Guest post by Bob Wentworth
I have been trying to understand and deconstruct the climate-modeling work of Philip Mulholland and Stephen Wilde (M&W). M&W seem to believe that the model they have developed explains planetary temperatures as a consequence of atmospheric mass movement, without any need to reference the radiative effects of greenhouse gases.
There have been a few ups and downs in my engagement with M&W’s work.
My essay Atmospheric Energy Recycling was stimulated by M&W’s work, yet it addressed their work only tangentially. I reviewed one of their papers in Deconstructing Wilde and Mulholland’s Analysis of Earth’s Energy Budget. I didn’t realize at the time that that particular paper did not reveal the full essence of M&W’s approach to modeling. So, while my critique reflected what it was like to try to make sense of one of M&W’s papers in isolation, it didn’t address their full model.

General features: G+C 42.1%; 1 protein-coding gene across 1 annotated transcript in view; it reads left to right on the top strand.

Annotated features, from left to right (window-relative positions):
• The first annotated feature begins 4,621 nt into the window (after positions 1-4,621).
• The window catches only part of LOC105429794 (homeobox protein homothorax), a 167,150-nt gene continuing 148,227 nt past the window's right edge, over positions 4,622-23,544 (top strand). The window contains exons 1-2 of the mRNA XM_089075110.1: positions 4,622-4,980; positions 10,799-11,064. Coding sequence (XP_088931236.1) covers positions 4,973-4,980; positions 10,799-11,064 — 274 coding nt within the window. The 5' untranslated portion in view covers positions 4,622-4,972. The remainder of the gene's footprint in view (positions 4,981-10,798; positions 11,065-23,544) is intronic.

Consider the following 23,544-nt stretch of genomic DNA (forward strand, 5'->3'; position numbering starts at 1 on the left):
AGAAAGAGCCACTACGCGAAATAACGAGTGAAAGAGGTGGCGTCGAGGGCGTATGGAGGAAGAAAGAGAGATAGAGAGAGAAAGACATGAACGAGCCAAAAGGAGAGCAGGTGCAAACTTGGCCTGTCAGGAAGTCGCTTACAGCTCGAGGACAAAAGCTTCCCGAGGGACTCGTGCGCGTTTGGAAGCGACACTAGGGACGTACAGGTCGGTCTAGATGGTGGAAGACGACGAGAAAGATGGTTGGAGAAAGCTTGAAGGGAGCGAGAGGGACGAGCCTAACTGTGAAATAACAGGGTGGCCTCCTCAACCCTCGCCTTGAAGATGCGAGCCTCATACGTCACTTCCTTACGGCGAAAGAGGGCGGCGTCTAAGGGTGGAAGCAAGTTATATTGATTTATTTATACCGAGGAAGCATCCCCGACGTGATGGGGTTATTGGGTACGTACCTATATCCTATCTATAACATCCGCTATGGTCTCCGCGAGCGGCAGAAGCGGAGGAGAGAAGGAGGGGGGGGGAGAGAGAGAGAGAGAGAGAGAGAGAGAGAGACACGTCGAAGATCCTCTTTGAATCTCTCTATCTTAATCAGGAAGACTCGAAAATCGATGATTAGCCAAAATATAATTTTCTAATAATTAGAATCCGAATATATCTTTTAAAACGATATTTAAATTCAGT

If you’re willing to give me another chance, I’d like to try again.
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I want to talk about the paper Modelling the Climate of Noonworld: A New Look at Venus by Philip Mulholland and Stephen Wilde. This paper lays out a framework for planetary climate modeling which M&W call the Dynamic-Atmosphere Energy-Transport (DAET) model. In subsequent papers, M&W have applied their DAET model to Titan and Earth and to further study of Venus.
I’ve carefully examined the DAET model. My conclusions are:
- Unfortunately, the planetary temperature predicted by the DAET model relies on an inappropriate method of calculating temperature. This invalidates all the key claims of the work.
- Additionally, the DAET model isn’t rooted in physics, which means that there is little assurance that the predictions of the model will have much relationship to reality.
If you’d like details, read on.
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“Noonworld” is the name M&W give to a hypothetical tidally-locked planet, with an
atmosphere (nominally pure nitrogen) which is fully transparent to both shortwave and